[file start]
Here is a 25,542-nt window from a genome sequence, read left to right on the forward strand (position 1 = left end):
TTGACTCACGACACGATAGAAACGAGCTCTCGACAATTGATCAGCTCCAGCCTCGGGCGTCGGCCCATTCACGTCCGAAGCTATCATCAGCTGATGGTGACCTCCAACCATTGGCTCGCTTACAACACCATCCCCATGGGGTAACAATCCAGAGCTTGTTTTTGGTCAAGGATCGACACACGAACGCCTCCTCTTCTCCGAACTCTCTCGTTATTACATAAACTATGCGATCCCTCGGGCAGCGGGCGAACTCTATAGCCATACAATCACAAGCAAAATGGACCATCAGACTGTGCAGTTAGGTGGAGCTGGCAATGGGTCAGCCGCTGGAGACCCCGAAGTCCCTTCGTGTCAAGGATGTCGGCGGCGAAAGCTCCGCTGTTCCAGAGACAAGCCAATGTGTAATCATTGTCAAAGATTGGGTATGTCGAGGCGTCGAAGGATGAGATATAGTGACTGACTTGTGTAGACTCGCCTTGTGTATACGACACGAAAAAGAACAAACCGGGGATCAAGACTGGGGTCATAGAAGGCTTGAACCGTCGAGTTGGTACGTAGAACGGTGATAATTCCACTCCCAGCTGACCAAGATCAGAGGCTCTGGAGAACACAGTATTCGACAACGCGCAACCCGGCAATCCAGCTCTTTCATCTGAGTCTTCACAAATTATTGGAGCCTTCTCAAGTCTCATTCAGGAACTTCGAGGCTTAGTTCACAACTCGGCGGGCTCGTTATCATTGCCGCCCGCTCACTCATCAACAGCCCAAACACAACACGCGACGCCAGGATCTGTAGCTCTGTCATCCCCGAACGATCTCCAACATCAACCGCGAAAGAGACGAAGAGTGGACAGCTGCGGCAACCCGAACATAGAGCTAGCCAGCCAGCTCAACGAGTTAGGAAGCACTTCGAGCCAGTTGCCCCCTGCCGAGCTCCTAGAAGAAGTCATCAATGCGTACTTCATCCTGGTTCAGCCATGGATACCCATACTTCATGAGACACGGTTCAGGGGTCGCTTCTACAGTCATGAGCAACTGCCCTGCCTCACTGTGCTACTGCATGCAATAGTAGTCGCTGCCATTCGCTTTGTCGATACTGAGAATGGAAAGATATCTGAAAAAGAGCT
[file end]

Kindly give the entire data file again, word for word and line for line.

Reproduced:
Here is a 25,542-nt window from a genome sequence, read left to right on the forward strand (position 1 = left end):
TTGACTCACGACACGATAGAAACGAGCTCTCGACAATTGATCAGCTCCAGCCTCGGGCGTCGGCCCATTCACGTCCGAAGCTATCATCAGCTGATGGTGACCTCCAACCATTGGCTCGCTTACAACACCATCCCCATGGGGTAACAATCCAGAGCTTGTTTTTGGTCAAGGATCGACACACGAACGCCTCCTCTTCTCCGAACTCTCTCGTTATTACATAAACTATGCGATCCCTCGGGCAGCGGGCGAACTCTATAGCCATACAATCACAAGCAAAATGGACCATCAGACTGTGCAGTTAGGTGGAGCTGGCAATGGGTCAGCCGCTGGAGACCCCGAAGTCCCTTCGTGTCAAGGATGTCGGCGGCGAAAGCTCCGCTGTTCCAGAGACAAGCCAATGTGTAATCATTGTCAAAGATTGGGTATGTCGAGGCGTCGAAGGATGAGATATAGTGACTGACTTGTGTAGACTCGCCTTGTGTATACGACACGAAAAAGAACAAACCGGGGATCAAGACTGGGGTCATAGAAGGCTTGAACCGTCGAGTTGGTACGTAGAACGGTGATAATTCCACTCCCAGCTGACCAAGATCAGAGGCTCTGGAGAACACAGTATTCGACAACGCGCAACCCGGCAATCCAGCTCTTTCATCTGAGTCTTCACAAATTATTGGAGCCTTCTCAAGTCTCATTCAGGAACTTCGAGGCTTAGTTCACAACTCGGCGGGCTCGTTATCATTGCCGCCCGCTCACTCATCAACAGCCCAAACACAACACGCGACGCCAGGATCTGTAGCTCTGTCATCCCCGAACGATCTCCAACATCAACCGCGAAAGAGACGAAGAGTGGACAGCTGCGGCAACCCGAACATAGAGCTAGCCAGCCAGCTCAACGAGTTAGGAAGCACTTCGAGCCAGTTGCCCCCTGCCGAGCTCCTAGAAGAAGTCATCAATGCGTACTTCATCCTGGTTCAGCCATGGATACCCATACTTCATGAGACACGGTTCAGGGGTCGCTTCTACAGTCATGAGCAACTGCCCTGCCTCACTGTGCTACTGCATGCAATAGTAGTCGCTGCCATTCGCTTTGTCGATACTGAGAATGGAAAGATATCTGAAAAAGAGCT